Connemara is one of Ireland’s most special places, and there’s nothing we could write about it that couldn’t be outdone by a gallery of photographs of the hills and valleys and the beautiful coastline. There is something about Connemara that makes it feel hidden — closed off from the rest of Ireland. Perhaps it’s the small roads and large hills, or perhaps it’s the craggy coastline with its twists and turns, looking on to the even more isolated ancient islands of Omey, Inishark, and Inishbofin. Connemara is a stop on the world-famous Wild Atlantic Way and it’s a stop on many of our small group tours of Ireland. So, today we’d like to take a few moments to sing the praises of one of Ireland’s most special places. If you’re not already planning your Ireland trip, you will be soon…
Pony Trekking in Connemara
The idyllic countryside in Connemara and the locals’ love of horses, has led to pony trekking becoming one of the area’s most popular activities. While not a specific attraction, but really a whole host of attractions viewed on horseback, pony trekking in Connemara is such a special activity that we’ve added it to this list. While you go pony trekking across many parts of Connemara, we recommend opting for any route that treks along the coastline as they usually include at least one stretch along one of the area’s incredible beaches. And this leads us on perfectly to our next attraction…
Connemara’s Greatest Beach: Dog’s Bay
As Ireland is an island, it has a huge coastline in relation to its area. There are so many beautiful beaches through our little country, but Dog’s Bay Beach in Connemara is, undoubtedly, one of the best. The soft white sand may remind you of warmer, more tropical climes, but the cooler temperatures will remind you that you are most certainly in Ireland! In the summer, though, this beach is warm enough to sunbathe and to take a little dip into bracingly cold Atlantic Ocean. Otherwise, this is Ireland and we’re not exactly known for our warm weather and sun tans.
Visiting Cong (the location of The Quiet Man)
Anyone who loves classic cinema probably knows and loves the legendary John Wayne film The Quiet Man. For many, the beautiful Irish scenery is what made the most lasting impression from the film, and almost all of the movie was filmed and set in Cong, in Connemara. Connemara’s rolling hills and lush green landscapes are almost hard to believe — looking more like the Ireland from a story book than anything real. Come to Cong and see this beautiful place first hand. Seeing is believing!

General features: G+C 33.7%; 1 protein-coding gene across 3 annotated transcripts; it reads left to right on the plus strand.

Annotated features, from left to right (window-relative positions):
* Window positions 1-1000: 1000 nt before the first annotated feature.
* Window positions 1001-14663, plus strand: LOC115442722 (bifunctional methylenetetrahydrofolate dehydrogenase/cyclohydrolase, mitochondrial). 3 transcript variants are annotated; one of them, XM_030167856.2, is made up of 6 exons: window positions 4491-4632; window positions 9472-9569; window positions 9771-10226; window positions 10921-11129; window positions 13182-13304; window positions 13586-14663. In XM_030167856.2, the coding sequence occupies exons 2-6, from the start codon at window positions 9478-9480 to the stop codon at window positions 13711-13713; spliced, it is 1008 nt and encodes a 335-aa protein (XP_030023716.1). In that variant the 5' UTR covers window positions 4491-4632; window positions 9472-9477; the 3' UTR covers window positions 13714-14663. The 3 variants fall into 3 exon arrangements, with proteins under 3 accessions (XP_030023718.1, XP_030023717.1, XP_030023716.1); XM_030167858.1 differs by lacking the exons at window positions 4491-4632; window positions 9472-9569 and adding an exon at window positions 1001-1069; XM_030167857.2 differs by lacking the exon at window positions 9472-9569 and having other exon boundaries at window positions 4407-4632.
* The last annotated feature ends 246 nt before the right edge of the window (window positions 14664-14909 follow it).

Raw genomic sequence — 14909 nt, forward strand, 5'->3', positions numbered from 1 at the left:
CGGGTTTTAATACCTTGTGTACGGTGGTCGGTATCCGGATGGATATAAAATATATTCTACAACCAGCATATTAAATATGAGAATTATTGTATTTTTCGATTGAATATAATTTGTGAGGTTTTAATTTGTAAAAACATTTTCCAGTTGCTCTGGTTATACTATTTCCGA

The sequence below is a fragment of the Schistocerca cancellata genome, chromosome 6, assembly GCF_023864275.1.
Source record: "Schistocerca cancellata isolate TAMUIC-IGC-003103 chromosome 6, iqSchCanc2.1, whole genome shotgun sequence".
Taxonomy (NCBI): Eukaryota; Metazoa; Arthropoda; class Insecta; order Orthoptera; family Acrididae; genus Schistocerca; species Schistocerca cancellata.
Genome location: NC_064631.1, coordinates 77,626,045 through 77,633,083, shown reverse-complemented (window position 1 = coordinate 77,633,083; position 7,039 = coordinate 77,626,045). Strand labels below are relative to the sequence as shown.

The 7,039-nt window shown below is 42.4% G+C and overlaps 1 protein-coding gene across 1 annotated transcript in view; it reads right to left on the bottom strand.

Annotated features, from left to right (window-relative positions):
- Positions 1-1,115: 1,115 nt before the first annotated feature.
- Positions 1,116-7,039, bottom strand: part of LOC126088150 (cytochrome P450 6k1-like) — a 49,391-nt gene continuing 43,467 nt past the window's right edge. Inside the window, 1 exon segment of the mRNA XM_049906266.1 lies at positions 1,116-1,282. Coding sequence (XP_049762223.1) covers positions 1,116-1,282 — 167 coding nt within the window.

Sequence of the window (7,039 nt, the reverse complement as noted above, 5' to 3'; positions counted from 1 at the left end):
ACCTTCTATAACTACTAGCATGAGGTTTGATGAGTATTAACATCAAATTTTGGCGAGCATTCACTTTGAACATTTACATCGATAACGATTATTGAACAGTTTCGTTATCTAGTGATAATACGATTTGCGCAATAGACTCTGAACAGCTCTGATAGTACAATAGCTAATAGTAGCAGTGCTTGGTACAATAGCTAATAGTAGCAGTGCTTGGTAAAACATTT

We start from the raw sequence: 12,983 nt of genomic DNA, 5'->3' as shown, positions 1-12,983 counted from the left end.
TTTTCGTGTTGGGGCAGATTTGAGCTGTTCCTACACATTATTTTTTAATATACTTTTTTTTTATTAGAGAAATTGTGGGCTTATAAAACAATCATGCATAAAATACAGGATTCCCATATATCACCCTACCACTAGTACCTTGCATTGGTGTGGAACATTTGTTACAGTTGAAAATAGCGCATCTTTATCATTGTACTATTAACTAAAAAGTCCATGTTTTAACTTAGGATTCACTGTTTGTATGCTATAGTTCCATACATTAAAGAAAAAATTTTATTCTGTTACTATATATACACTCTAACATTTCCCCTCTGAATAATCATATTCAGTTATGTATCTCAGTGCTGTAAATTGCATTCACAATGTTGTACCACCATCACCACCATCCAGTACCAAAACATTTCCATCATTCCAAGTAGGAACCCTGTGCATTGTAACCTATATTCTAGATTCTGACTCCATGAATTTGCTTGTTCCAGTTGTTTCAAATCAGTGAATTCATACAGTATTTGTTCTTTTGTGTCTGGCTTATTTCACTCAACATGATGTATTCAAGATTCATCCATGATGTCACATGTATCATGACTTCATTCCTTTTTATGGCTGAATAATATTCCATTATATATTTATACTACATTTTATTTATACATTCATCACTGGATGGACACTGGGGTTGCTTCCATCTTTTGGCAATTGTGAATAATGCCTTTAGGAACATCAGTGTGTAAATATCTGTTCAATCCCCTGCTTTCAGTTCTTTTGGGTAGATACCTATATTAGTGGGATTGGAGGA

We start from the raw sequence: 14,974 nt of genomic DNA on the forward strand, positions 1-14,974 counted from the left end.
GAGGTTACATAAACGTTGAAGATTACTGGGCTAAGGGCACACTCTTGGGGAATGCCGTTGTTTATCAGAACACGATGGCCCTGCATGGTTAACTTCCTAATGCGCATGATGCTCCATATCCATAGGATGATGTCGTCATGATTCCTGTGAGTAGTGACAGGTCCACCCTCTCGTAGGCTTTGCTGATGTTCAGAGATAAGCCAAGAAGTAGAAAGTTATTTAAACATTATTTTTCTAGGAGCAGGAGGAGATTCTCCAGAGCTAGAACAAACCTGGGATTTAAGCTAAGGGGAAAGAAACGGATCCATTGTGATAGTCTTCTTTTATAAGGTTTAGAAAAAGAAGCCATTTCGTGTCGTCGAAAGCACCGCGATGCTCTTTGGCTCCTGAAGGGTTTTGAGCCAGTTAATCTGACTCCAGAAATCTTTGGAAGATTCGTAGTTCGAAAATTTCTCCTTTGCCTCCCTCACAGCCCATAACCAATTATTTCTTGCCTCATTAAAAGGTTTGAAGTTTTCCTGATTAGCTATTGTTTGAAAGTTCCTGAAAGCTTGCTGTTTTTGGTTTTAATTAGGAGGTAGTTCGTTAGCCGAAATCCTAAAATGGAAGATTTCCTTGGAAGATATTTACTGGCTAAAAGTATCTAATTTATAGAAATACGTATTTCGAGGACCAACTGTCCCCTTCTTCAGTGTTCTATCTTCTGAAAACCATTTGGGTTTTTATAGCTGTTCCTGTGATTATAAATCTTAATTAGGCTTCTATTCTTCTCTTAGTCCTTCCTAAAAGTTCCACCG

Ireland has over 30,000 castles, so you’ll understand the gravity of the claim that Kylemore Abbey easily fits into Ireland’s top ten castles, beating out the other 299,980 castles. In fact, we made a list of our top castles in Ireland, and Kylemore more than deserved its place on this list. Different to the old grey-stone ruins you’ll find around every corner of Ireland, Kylemore Abbey is such a light grey it is almost white, and this bright brickwork offsets its wonderfully against its lush green surroundings. Built by Mitchell Henry as a present to his wife (what a present) in 1871, this castle also has a cathedral and decadent Victorian mausoleum. Much of the land that formed the Kylemore Abbey estate later formed part of Connemara National Park. You will visit Kylemore Abbey as part of our Ultimate Ireland Tour.
Connemara National Park
No trip to Connemara would be complete without a healthy dose of nature. And nature doesn’t get much more beautiful than Connemara National Park. One of only six national parks in Ireland, this park only achieved ‘national park’ status in 1980. It is home to heaths, forests, bogs, and mountains — making it the perfect place to get your fix of the wilder side of Ireland’s countryside. There are local Connemara Ponies in the park to look out for, as well as foxes and a small population of red deer. There is also a beautiful mixture of birdlife, including sparrowhawks, kestrels, and peregrine falcons. If you see a falcon diving to catch its prey, you’ll be witnessing speeds of 200 mph, making it the fast animal on Earth. You will visit Connemara National Park as part of our Ireland to Island Tour and our guests always say it is one of their favourite places in Ireland.
Walk to Omey Island
There’s something special about walking to Omey Island on low tide. When the tide drops, you can walk there from the coast near the local Claddaghduff Church. This church has a car park, so it’s ideal for anyone planning to visit Omey Island. Just don’t park there when there’s a Sunday service as the parishioners will need the spaces. It’s just a 600m walk from the mainland to Omey Island, so it only takes between six to ten minutes, depending on how quickly you walk. Just make sure you check the tide forecast so that you aren’t stranded there longer than you’d like to be — although we can think of worse places to be struck for a few extra hours. The walk to Omey Island and a brief exploration are enough, but if you love exploring places of historical significance, then make sure to check out the ruins of Teampaill Féichín: a church built in the 7th Century.
That’s all we have time for today, but we’ve only really scratched the surface of what makes Connemara such an amazing place to visit. We hope we’ve inspired one or two readers to finally start planning their dream Ireland trip, and we’re more sure than no dream Ireland trip is really possible without stopping off in Connemara. If you’d like to design your own trip (or you’d like us to do this for you), then consider one of Overland’s tailor-made tours of Ireland, and please get in touch if you have any questions for us. What are you waiting for? Start planning your trip to Connemara!